That is a web project coded in Java and compiled to JS using the GWT project tools.
GWT compiler does a lot of the work you would have to do manually when coding JS by hand, and some other tasks which are almost impossible in a normal JS project: obfuscate, compress, death-code removal, different optimization per browser, renaming of the scripts, code splitting, etc.
What you have in your app is the result of this compilation:
First you should have a unique
index.html file, because GWT is used to produce RIA (Rich Internet Applications) also known as SPI (Single Page Interface).
This first script knows which
NNNN.cache.js have to load each browser. The NNNN prefix is a unique number which is generated when the app is compiled, and it is different for each browser. GWT supports 6 different browser platforms, so normally you would have 6 files like this. Note the .cache. part of the name, meaning that this files could be cached for ever. They are large files because have all the code of your application.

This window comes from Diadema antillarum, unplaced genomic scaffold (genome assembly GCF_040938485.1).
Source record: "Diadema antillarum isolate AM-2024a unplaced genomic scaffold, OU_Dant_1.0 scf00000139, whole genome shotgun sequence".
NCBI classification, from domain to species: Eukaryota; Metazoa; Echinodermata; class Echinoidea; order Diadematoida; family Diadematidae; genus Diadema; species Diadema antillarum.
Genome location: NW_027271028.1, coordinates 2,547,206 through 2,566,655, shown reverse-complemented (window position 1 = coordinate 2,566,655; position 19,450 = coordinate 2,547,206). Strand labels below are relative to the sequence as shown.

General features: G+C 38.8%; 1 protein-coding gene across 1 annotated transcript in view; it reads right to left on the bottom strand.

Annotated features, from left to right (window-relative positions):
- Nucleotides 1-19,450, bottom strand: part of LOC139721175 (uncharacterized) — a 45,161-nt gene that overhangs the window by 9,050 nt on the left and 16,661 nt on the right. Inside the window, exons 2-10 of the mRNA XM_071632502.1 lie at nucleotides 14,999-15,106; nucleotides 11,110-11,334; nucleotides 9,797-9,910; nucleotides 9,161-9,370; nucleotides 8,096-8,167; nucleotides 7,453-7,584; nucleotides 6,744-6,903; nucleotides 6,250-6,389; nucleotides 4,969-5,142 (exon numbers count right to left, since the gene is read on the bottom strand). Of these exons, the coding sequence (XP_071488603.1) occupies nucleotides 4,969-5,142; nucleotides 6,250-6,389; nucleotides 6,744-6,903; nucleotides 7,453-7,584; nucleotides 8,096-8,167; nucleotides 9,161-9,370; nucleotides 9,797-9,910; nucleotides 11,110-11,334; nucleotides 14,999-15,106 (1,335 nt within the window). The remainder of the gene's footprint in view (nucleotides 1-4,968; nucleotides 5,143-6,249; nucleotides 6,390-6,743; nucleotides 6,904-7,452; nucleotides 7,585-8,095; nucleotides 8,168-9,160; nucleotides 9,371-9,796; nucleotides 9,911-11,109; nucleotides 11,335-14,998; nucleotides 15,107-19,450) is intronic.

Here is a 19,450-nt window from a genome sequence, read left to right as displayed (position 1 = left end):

So the normal workflow of your app is that the browser ask for the
index.html file which can be cached. This file has the script tag to get the small start script
applicaton.nocache.js which should be always requested to the server. It has just the code for loading the most recent permutation for your browser
NNNN.cache.js which will be downloaded cached in your browser for ever.
You have more info about this stuff here
The goals of this naming convention is that the next time the user goes to the app, it will be in cache the
NNNN.cache.js files, asking only for the
application.nocache.js which is really small. It guarantees that the user loads always the most recent version of the app, that the browser will download just once the code of your app, that proxies or cache devices do not break your app when releasing a new version, etc.